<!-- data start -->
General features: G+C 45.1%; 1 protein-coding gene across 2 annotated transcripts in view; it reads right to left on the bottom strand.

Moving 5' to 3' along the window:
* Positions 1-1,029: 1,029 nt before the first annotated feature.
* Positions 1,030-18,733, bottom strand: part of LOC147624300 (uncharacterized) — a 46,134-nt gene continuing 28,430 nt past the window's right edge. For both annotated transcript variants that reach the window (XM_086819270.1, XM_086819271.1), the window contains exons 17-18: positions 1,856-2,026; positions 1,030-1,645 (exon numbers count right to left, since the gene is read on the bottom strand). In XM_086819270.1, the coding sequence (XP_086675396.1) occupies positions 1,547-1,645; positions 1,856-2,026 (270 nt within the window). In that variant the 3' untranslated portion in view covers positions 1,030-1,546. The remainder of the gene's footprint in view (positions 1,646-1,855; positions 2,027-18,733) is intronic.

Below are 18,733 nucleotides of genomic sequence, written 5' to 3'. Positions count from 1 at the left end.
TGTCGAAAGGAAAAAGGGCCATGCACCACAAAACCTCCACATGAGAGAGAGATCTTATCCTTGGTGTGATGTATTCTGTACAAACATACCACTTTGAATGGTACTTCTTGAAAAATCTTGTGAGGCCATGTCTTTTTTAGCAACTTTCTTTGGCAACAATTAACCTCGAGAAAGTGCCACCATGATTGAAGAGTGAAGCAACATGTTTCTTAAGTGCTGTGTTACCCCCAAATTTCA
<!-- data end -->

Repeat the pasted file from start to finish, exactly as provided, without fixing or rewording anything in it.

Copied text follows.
General features: G+C 45.1%; 1 protein-coding gene across 2 annotated transcripts in view; it reads right to left on the bottom strand.

Moving 5' to 3' along the window:
* Positions 1-1,029: 1,029 nt before the first annotated feature.
* Positions 1,030-18,733, bottom strand: part of LOC147624300 (uncharacterized) — a 46,134-nt gene continuing 28,430 nt past the window's right edge. For both annotated transcript variants that reach the window (XM_086819270.1, XM_086819271.1), the window contains exons 17-18: positions 1,856-2,026; positions 1,030-1,645 (exon numbers count right to left, since the gene is read on the bottom strand). In XM_086819270.1, the coding sequence (XP_086675396.1) occupies positions 1,547-1,645; positions 1,856-2,026 (270 nt within the window). In that variant the 3' untranslated portion in view covers positions 1,030-1,546. The remainder of the gene's footprint in view (positions 1,646-1,855; positions 2,027-18,733) is intronic.

Below are 18,733 nucleotides of genomic sequence, written 5' to 3'. Positions count from 1 at the left end.
TGTCGAAAGGAAAAAGGGCCATGCACCACAAAACCTCCACATGAGAGAGAGATCTTATCCTTGGTGTGATGTATTCTGTACAAACATACCACTTTGAATGGTACTTCTTGAAAAATCTTGTGAGGCCATGTCTTTTTTAGCAACTTTCTTTGGCAACAATTAACCTCGAGAAAGTGCCACCATGATTGAAGAGTGAAGCAACATGTTTCTTAAGTGCTGTGTTACCCCCAAATTTCA